Open space damping system theory and experimental validation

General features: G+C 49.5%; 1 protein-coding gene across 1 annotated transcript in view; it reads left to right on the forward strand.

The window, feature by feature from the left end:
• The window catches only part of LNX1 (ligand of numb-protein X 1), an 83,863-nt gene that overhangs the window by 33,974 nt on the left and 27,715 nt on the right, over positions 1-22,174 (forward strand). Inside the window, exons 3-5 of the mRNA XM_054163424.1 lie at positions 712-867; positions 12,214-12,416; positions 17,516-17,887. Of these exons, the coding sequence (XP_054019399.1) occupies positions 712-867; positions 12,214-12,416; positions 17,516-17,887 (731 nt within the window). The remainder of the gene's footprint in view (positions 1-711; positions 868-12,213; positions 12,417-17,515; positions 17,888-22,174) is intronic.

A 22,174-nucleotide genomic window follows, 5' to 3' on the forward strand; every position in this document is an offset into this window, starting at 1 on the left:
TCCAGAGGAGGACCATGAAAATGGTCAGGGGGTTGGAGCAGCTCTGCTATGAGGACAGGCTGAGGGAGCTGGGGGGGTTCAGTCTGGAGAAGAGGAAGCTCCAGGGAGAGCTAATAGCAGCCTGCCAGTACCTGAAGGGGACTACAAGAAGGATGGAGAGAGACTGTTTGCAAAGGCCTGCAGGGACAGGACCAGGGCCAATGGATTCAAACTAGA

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Seismic energy dissipation systems are typically installed in buildings within diagonal or chevron bracing to improve the seismic performance by reducing drift, and under certain conditions by reducing acceleration. Alternative installation methods have been developed in which novel mechanisms are utilized to magnify the displacements within the damping system and thus improve performance when drift is small and by doing so may also reduce the cost of damping. Examples are the lever-arm, the toggle-brace, the coupled-truss and the scissor-jack damper systems which have found a limited number of applications. All damping system installation methods visually and physically obstruct an otherwise accessible area within the bay of the frame to which they are installed. This drawback has resulted in the occasional rejection of use of damping systems by architects. This report introduces a novel configuration for damping devices with the main advantage of preserving open space within the frame of installation-hence the name “open space damping system”. The report introduces the concept, presents the theory and then presents computational models to verify the theory and to investigate the effects of frame configuration, frame deformations and large deformations on the effectiveness of the system. An experimental study of a large scale model with the open space damping system was conducted and used to acquire data for validating the developed analytical and computational models. Testing consisted of (a) a single portal frame tested under imposed lateral motion, and (b) a single story 32kip model tested on the shake table under seismic excitation. Two different configurations of the open space system (plus a third variant of one of the two) in three different structural system configurations were tested. The tests demonstrate the increase in damping provided by the damping system. Comparisons of experimental results in terms of structural drift, floor accelerations and force-displacement loops to results obtained by computational tools demonstrate the validity of the computational models.